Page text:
The word lottery has many meanings, from the casting of lots to determine the fate of the ancient Israel and Roman empire’s slaves to picking a king at an elaborate Saturnalia festival or the chance to keep Jesus’ garments after his Crucifixion. But the modern financial lottery is a particular beast: a gambling machine that dishes out prizes to paying participants. Lottery tickets cost money, a percentage of the pool goes to organizing and promoting the contest, and the remaining prize money is distributed among winners. In a typical drawing, the top prize may be a few million dollars. But other prizes range from a new car to an apartment in a subsidized housing complex.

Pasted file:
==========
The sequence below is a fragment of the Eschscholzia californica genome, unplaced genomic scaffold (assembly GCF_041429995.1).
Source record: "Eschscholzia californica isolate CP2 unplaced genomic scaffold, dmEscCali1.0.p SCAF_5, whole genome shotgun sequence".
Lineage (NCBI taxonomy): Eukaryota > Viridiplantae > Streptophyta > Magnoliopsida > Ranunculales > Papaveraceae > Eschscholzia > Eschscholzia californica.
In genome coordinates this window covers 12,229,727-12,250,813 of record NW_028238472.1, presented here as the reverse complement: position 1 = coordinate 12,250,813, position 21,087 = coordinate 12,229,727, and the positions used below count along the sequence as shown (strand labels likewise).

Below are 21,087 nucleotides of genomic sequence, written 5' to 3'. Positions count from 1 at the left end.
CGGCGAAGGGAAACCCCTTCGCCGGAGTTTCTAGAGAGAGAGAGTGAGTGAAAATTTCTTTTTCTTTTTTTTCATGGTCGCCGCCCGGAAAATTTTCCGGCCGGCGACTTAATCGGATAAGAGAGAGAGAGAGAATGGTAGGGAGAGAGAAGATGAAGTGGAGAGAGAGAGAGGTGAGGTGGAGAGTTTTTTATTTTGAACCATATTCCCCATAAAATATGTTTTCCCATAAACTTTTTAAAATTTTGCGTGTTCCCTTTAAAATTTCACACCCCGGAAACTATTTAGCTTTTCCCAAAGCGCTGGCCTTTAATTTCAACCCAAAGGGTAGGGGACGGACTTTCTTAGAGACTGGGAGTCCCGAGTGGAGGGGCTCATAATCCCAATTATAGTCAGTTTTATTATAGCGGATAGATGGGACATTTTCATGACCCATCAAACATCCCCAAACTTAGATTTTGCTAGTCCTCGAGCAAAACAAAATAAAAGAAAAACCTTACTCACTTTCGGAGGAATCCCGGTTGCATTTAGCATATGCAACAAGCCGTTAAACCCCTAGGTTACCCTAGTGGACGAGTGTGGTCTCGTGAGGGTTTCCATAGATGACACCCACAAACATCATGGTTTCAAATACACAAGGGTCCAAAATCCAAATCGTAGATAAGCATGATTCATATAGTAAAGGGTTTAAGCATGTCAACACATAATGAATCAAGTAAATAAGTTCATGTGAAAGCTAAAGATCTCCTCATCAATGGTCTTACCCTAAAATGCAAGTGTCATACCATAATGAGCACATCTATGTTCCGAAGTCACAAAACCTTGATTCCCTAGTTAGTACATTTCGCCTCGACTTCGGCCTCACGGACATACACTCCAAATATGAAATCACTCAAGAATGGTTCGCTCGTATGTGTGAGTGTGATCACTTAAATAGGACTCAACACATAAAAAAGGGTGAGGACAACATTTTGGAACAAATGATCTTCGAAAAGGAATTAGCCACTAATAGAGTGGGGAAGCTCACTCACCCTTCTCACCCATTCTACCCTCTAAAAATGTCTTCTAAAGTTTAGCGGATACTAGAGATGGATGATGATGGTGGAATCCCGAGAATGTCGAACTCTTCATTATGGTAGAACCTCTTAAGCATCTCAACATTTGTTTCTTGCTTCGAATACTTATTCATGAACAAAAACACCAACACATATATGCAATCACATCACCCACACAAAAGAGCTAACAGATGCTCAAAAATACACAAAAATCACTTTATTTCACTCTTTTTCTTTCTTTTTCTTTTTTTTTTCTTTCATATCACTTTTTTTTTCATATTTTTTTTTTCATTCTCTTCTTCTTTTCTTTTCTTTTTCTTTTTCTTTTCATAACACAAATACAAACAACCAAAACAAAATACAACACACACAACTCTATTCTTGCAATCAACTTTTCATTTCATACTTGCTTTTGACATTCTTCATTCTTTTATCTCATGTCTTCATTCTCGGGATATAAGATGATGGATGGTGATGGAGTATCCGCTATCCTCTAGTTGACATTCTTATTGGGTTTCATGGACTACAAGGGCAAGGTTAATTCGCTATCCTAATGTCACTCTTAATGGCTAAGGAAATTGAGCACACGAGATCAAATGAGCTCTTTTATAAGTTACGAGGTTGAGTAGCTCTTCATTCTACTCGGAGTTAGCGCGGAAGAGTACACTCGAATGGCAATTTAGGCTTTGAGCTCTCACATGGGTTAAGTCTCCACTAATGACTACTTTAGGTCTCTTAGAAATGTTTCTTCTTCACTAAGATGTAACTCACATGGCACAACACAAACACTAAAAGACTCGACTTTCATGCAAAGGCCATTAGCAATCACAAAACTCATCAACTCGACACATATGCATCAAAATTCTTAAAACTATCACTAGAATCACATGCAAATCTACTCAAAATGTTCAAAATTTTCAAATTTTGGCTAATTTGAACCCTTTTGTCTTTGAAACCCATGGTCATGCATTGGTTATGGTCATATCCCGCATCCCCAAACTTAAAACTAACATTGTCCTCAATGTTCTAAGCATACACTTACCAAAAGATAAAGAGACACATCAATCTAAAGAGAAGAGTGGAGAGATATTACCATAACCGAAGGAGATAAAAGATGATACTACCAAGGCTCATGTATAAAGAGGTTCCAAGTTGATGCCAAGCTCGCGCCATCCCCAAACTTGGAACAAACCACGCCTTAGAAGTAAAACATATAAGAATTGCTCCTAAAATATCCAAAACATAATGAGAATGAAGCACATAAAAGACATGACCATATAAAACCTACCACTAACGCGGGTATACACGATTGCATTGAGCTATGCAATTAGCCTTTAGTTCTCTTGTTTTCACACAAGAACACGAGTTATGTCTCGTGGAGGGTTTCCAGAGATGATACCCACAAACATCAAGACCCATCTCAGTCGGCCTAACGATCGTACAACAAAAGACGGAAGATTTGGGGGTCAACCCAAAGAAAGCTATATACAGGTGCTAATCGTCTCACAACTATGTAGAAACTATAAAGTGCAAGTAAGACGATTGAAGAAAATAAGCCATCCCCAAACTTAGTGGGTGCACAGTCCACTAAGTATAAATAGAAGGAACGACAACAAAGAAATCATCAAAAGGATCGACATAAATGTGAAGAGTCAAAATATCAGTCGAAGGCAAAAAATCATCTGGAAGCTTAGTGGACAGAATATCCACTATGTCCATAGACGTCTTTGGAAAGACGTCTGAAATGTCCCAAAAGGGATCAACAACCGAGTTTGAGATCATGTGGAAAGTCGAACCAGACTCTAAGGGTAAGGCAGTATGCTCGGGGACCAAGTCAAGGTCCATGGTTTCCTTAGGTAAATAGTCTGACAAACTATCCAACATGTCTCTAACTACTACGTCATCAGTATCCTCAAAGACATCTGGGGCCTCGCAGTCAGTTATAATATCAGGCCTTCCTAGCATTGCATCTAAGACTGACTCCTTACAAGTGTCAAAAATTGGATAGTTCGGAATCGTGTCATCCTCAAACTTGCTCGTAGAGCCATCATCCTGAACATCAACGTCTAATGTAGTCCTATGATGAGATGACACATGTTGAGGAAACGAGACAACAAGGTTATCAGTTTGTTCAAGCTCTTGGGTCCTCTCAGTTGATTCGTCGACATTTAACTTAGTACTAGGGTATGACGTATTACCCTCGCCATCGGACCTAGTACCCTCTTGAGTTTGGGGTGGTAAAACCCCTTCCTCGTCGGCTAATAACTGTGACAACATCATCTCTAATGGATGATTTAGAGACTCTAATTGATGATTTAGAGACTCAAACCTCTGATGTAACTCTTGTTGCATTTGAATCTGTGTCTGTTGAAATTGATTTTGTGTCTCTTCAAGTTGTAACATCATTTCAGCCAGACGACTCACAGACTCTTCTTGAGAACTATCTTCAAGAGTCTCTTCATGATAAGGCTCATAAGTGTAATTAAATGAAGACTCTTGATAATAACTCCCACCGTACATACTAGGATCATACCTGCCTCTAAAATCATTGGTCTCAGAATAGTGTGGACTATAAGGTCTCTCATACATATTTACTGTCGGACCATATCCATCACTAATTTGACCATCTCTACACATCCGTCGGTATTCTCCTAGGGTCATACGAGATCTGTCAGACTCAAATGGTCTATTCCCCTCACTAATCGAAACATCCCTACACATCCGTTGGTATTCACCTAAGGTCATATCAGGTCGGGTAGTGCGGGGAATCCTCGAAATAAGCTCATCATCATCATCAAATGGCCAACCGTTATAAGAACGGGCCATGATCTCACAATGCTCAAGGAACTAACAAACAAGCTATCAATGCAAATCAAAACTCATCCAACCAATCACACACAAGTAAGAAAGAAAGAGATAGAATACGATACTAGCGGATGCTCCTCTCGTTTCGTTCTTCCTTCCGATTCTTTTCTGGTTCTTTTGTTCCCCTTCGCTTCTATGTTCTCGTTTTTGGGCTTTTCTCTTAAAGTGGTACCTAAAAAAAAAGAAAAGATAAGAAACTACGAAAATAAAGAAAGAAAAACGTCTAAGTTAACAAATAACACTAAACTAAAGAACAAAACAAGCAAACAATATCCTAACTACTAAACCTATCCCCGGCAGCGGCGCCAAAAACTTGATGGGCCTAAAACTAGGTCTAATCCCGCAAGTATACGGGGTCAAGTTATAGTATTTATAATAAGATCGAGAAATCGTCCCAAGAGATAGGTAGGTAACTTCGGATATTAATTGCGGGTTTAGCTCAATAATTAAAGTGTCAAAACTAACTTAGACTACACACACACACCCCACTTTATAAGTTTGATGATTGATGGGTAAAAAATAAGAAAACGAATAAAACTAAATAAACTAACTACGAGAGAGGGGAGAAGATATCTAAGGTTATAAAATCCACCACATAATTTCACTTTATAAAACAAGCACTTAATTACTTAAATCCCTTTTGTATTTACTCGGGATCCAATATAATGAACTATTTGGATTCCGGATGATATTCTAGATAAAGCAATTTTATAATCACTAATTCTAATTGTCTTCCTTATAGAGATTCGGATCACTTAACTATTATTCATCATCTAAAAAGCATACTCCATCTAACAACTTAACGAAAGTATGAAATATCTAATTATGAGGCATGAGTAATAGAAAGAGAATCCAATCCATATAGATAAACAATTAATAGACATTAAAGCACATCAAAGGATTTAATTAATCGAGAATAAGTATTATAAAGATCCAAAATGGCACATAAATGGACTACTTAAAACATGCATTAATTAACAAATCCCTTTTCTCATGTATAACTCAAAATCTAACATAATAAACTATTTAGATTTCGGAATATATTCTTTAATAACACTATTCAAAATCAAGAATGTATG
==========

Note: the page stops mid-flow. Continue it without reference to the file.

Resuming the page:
The defenders of the lottery argue that it allows states to expand their social safety nets without burdening the middle and working classes with higher taxes. Cohen, however, argues that such claims obscure the fact that lotteries are highly responsive to economic fluctuations: as incomes decline and unemployment rates rise, lottery sales rise accordingly, especially in poor neighborhoods that are more exposed to promotional marketing.
Lottery evangelists also insist that players simply enjoy the game, but such an explanation overlooks the fact that the vast majority of lottery players are not just recreational gamblers. Many have what they describe as “quote-unquote systems,” based on statistical reasoning that isn’t borne out by reality, about which numbers to choose and which stores and times of day are best for buying tickets.